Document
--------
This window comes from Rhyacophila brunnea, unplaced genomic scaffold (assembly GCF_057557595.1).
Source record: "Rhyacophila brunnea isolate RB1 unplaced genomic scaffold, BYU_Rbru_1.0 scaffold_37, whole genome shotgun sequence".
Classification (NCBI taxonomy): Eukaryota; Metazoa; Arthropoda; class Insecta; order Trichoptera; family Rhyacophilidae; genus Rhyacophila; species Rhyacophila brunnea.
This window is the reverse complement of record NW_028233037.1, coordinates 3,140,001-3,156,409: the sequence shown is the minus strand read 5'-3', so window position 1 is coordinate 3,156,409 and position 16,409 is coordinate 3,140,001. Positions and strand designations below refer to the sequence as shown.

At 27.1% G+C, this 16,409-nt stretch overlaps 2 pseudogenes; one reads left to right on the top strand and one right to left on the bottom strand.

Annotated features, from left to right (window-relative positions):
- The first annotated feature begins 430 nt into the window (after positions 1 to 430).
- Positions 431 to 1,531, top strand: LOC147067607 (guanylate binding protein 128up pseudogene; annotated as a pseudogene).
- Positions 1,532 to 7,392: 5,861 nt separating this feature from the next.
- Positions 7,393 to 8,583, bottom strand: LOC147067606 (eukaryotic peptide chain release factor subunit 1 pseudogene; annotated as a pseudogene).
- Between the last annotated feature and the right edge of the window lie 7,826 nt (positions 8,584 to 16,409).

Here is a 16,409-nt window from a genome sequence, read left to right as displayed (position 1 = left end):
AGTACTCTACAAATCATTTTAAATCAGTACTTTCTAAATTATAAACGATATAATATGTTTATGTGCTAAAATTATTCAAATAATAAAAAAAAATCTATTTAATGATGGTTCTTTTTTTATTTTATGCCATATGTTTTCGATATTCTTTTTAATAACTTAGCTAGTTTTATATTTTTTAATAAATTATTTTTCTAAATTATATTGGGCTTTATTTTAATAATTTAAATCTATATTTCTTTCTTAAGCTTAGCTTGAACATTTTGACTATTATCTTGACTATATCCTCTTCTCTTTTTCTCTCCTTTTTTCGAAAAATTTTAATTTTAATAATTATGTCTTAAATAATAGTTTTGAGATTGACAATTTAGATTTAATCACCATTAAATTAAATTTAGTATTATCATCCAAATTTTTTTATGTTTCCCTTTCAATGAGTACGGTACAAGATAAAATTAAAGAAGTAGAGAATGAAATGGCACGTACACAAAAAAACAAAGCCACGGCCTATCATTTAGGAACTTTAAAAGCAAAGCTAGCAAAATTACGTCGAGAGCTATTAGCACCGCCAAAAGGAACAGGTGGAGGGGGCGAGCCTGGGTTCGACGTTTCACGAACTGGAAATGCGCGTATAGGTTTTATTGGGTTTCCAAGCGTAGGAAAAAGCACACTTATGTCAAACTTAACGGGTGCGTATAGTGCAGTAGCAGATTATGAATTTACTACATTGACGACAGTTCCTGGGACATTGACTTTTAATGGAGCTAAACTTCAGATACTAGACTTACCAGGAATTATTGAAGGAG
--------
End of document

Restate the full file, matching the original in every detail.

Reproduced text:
This window comes from Rhyacophila brunnea, unplaced genomic scaffold (assembly GCF_057557595.1).
Source record: "Rhyacophila brunnea isolate RB1 unplaced genomic scaffold, BYU_Rbru_1.0 scaffold_37, whole genome shotgun sequence".
Classification (NCBI taxonomy): Eukaryota; Metazoa; Arthropoda; class Insecta; order Trichoptera; family Rhyacophilidae; genus Rhyacophila; species Rhyacophila brunnea.
This window is the reverse complement of record NW_028233037.1, coordinates 3,140,001-3,156,409: the sequence shown is the minus strand read 5'-3', so window position 1 is coordinate 3,156,409 and position 16,409 is coordinate 3,140,001. Positions and strand designations below refer to the sequence as shown.

At 27.1% G+C, this 16,409-nt stretch overlaps 2 pseudogenes; one reads left to right on the top strand and one right to left on the bottom strand.

Annotated features, from left to right (window-relative positions):
- The first annotated feature begins 430 nt into the window (after positions 1 to 430).
- Positions 431 to 1,531, top strand: LOC147067607 (guanylate binding protein 128up pseudogene; annotated as a pseudogene).
- Positions 1,532 to 7,392: 5,861 nt separating this feature from the next.
- Positions 7,393 to 8,583, bottom strand: LOC147067606 (eukaryotic peptide chain release factor subunit 1 pseudogene; annotated as a pseudogene).
- Between the last annotated feature and the right edge of the window lie 7,826 nt (positions 8,584 to 16,409).

Here is a 16,409-nt window from a genome sequence, read left to right as displayed (position 1 = left end):
AGTACTCTACAAATCATTTTAAATCAGTACTTTCTAAATTATAAACGATATAATATGTTTATGTGCTAAAATTATTCAAATAATAAAAAAAAATCTATTTAATGATGGTTCTTTTTTTATTTTATGCCATATGTTTTCGATATTCTTTTTAATAACTTAGCTAGTTTTATATTTTTTAATAAATTATTTTTCTAAATTATATTGGGCTTTATTTTAATAATTTAAATCTATATTTCTTTCTTAAGCTTAGCTTGAACATTTTGACTATTATCTTGACTATATCCTCTTCTCTTTTTCTCTCCTTTTTTCGAAAAATTTTAATTTTAATAATTATGTCTTAAATAATAGTTTTGAGATTGACAATTTAGATTTAATCACCATTAAATTAAATTTAGTATTATCATCCAAATTTTTTTATGTTTCCCTTTCAATGAGTACGGTACAAGATAAAATTAAAGAAGTAGAGAATGAAATGGCACGTACACAAAAAAACAAAGCCACGGCCTATCATTTAGGAACTTTAAAAGCAAAGCTAGCAAAATTACGTCGAGAGCTATTAGCACCGCCAAAAGGAACAGGTGGAGGGGGCGAGCCTGGGTTCGACGTTTCACGAACTGGAAATGCGCGTATAGGTTTTATTGGGTTTCCAAGCGTAGGAAAAAGCACACTTATGTCAAACTTAACGGGTGCGTATAGTGCAGTAGCAGATTATGAATTTACTACATTGACGACAGTTCCTGGGACATTGACTTTTAATGGAGCTAAACTTCAGATACTAGACTTACCAGGAATTATTGAAGGAG